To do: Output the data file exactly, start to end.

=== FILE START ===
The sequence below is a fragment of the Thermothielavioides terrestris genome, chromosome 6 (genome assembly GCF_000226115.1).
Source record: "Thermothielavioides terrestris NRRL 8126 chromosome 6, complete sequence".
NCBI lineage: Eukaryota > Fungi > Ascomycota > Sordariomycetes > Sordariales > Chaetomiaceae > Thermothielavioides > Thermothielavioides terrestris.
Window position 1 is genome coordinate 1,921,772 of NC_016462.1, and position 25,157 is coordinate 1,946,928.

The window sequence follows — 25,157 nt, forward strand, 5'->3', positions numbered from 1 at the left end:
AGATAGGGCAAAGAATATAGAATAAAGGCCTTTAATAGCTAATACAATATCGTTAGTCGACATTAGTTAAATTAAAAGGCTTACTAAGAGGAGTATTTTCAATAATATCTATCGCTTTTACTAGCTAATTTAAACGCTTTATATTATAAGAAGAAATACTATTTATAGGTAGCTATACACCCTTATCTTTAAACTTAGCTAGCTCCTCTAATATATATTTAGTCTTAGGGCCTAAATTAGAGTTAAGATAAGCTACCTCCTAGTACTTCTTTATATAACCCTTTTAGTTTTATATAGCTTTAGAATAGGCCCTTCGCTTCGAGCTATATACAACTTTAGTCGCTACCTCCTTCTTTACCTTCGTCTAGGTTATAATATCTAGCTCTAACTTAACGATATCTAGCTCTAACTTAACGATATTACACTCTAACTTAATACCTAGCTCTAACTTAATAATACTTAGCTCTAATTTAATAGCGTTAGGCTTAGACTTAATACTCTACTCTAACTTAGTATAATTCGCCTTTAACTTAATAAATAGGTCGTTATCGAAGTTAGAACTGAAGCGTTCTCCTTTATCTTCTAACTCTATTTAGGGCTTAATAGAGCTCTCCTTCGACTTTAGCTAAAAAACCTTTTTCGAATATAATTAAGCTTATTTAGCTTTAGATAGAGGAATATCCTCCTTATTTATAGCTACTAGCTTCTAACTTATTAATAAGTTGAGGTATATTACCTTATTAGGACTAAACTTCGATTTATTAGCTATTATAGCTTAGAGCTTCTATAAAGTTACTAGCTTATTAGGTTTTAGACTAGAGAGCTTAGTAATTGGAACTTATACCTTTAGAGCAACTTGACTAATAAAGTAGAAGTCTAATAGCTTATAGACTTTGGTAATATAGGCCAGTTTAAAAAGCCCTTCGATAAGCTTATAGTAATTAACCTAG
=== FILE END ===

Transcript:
The sequence below is a fragment of the Thermothielavioides terrestris genome, chromosome 6 (genome assembly GCF_000226115.1).
Source record: "Thermothielavioides terrestris NRRL 8126 chromosome 6, complete sequence".
NCBI lineage: Eukaryota > Fungi > Ascomycota > Sordariomycetes > Sordariales > Chaetomiaceae > Thermothielavioides > Thermothielavioides terrestris.
Window position 1 is genome coordinate 1,921,772 of NC_016462.1, and position 25,157 is coordinate 1,946,928.

The window sequence follows — 25,157 nt, forward strand, 5'->3', positions numbered from 1 at the left end:
AGATAGGGCAAAGAATATAGAATAAAGGCCTTTAATAGCTAATACAATATCGTTAGTCGACATTAGTTAAATTAAAAGGCTTACTAAGAGGAGTATTTTCAATAATATCTATCGCTTTTACTAGCTAATTTAAACGCTTTATATTATAAGAAGAAATACTATTTATAGGTAGCTATACACCCTTATCTTTAAACTTAGCTAGCTCCTCTAATATATATTTAGTCTTAGGGCCTAAATTAGAGTTAAGATAAGCTACCTCCTAGTACTTCTTTATATAACCCTTTTAGTTTTATATAGCTTTAGAATAGGCCCTTCGCTTCGAGCTATATACAACTTTAGTCGCTACCTCCTTCTTTACCTTCGTCTAGGTTATAATATCTAGCTCTAACTTAACGATATCTAGCTCTAACTTAACGATATTACACTCTAACTTAATACCTAGCTCTAACTTAATAATACTTAGCTCTAATTTAATAGCGTTAGGCTTAGACTTAATACTCTACTCTAACTTAGTATAATTCGCCTTTAACTTAATAAATAGGTCGTTATCGAAGTTAGAACTGAAGCGTTCTCCTTTATCTTCTAACTCTATTTAGGGCTTAATAGAGCTCTCCTTCGACTTTAGCTAAAAAACCTTTTTCGAATATAATTAAGCTTATTTAGCTTTAGATAGAGGAATATCCTCCTTATTTATAGCTACTAGCTTCTAACTTATTAATAAGTTGAGGTATATTACCTTATTAGGACTAAACTTCGATTTATTAGCTATTATAGCTTAGAGCTTCTATAAAGTTACTAGCTTATTAGGTTTTAGACTAGAGAGCTTAGTAATTGGAACTTATACCTTTAGAGCAACTTGACTAATAAAGTAGAAGTCTAATAGCTTATAGACTTTGGTAATATAGGCCAGTTTAAAAAGCCCTTCGATAAGCTTATAGTAATTAACCTAG